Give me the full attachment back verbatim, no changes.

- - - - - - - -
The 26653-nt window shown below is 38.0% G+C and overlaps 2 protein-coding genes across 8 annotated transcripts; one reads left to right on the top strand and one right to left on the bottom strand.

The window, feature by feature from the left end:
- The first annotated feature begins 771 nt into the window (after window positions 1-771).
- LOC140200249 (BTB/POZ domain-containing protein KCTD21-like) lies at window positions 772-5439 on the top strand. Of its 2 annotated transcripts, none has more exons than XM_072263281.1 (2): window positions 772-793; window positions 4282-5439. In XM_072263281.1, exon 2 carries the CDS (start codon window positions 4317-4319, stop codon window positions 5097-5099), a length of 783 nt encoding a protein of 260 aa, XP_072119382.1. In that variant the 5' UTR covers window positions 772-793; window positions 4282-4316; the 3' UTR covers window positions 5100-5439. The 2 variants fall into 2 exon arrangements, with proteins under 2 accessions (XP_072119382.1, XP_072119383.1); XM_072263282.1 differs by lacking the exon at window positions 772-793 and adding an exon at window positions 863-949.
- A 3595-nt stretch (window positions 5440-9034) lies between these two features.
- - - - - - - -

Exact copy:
The 26653-nt window shown below is 38.0% G+C and overlaps 2 protein-coding genes across 8 annotated transcripts; one reads left to right on the top strand and one right to left on the bottom strand.

The window, feature by feature from the left end:
- The first annotated feature begins 771 nt into the window (after window positions 1-771).
- LOC140200249 (BTB/POZ domain-containing protein KCTD21-like) lies at window positions 772-5439 on the top strand. Of its 2 annotated transcripts, none has more exons than XM_072263281.1 (2): window positions 772-793; window positions 4282-5439. In XM_072263281.1, exon 2 carries the CDS (start codon window positions 4317-4319, stop codon window positions 5097-5099), a length of 783 nt encoding a protein of 260 aa, XP_072119382.1. In that variant the 5' UTR covers window positions 772-793; window positions 4282-4316; the 3' UTR covers window positions 5100-5439. The 2 variants fall into 2 exon arrangements, with proteins under 2 accessions (XP_072119382.1, XP_072119383.1); XM_072263282.1 differs by lacking the exon at window positions 772-793 and adding an exon at window positions 863-949.
- A 3595-nt stretch (window positions 5440-9034) lies between these two features.